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Peer Effects in European Primary Schools: Evidence from PIRLS

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  • Andreas Ammermueller
  • Jörn-Steffen Pischke

Abstract

We estimate peer effects for fourth graders in six European countries. The identification relies on variation across classes within schools. We argue that classes within primary schools are formed roughly randomly with respect to family background. Similar to previous studies, we find sizeable estimates of peer effects in standard OLS specifications. The size of the estimate is much reduced within schools. This could be explained either by selection into schools or by measurement error in the peer background variable. When we correct for measurement error we find within school estimates close to the original OLS estimates. Our results suggest that the peer effect is modestly large, measurement error is important in our survey data, and selection plays little role in biasing peer effects estimates. We find no significant evidence of non-linear peer effects.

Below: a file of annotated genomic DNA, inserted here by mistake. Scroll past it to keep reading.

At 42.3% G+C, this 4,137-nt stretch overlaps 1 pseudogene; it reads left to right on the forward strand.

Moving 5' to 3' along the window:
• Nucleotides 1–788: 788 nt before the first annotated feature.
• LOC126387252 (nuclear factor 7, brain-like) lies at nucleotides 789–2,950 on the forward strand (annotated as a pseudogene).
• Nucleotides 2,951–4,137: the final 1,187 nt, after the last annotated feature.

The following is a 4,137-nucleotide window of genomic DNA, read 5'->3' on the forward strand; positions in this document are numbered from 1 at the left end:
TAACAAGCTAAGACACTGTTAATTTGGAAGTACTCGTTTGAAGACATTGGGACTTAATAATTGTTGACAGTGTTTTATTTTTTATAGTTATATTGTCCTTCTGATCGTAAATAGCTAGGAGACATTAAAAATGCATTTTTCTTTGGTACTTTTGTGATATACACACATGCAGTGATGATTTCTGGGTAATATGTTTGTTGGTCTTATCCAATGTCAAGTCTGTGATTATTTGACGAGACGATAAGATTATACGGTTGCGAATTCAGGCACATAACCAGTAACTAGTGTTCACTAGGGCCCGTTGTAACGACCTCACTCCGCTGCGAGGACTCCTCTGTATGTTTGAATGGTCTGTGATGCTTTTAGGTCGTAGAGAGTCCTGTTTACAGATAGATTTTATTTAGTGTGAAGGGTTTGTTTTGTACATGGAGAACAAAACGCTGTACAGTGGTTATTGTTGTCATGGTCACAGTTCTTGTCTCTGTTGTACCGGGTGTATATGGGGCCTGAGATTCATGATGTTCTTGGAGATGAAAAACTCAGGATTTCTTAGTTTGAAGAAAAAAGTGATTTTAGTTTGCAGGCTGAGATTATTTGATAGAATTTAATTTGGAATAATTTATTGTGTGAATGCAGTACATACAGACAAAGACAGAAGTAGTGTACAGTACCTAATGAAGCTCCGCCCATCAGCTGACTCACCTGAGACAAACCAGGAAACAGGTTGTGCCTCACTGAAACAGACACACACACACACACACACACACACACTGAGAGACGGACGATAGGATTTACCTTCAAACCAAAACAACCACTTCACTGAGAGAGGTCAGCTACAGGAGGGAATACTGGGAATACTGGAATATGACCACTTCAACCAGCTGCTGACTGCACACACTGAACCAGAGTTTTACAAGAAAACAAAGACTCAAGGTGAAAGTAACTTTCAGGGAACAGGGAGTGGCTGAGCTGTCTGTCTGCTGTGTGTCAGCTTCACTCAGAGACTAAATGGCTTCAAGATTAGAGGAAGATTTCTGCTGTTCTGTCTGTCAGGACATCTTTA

Suggested Citation

  • Andreas Ammermueller & Jörn-Steffen Pischke, 2006. "Peer Effects in European Primary Schools: Evidence from PIRLS," NBER Working Papers 12180, National Bureau of Economic Research, Inc.
  • Handle: RePEc:nbr:nberwo:12180
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    More about this item

    JEL classification:

    • I21 - Health, Education, and Welfare - - Education - - - Analysis of Education
    • J24 - Labor and Demographic Economics - - Demand and Supply of Labor - - - Human Capital; Skills; Occupational Choice; Labor Productivity

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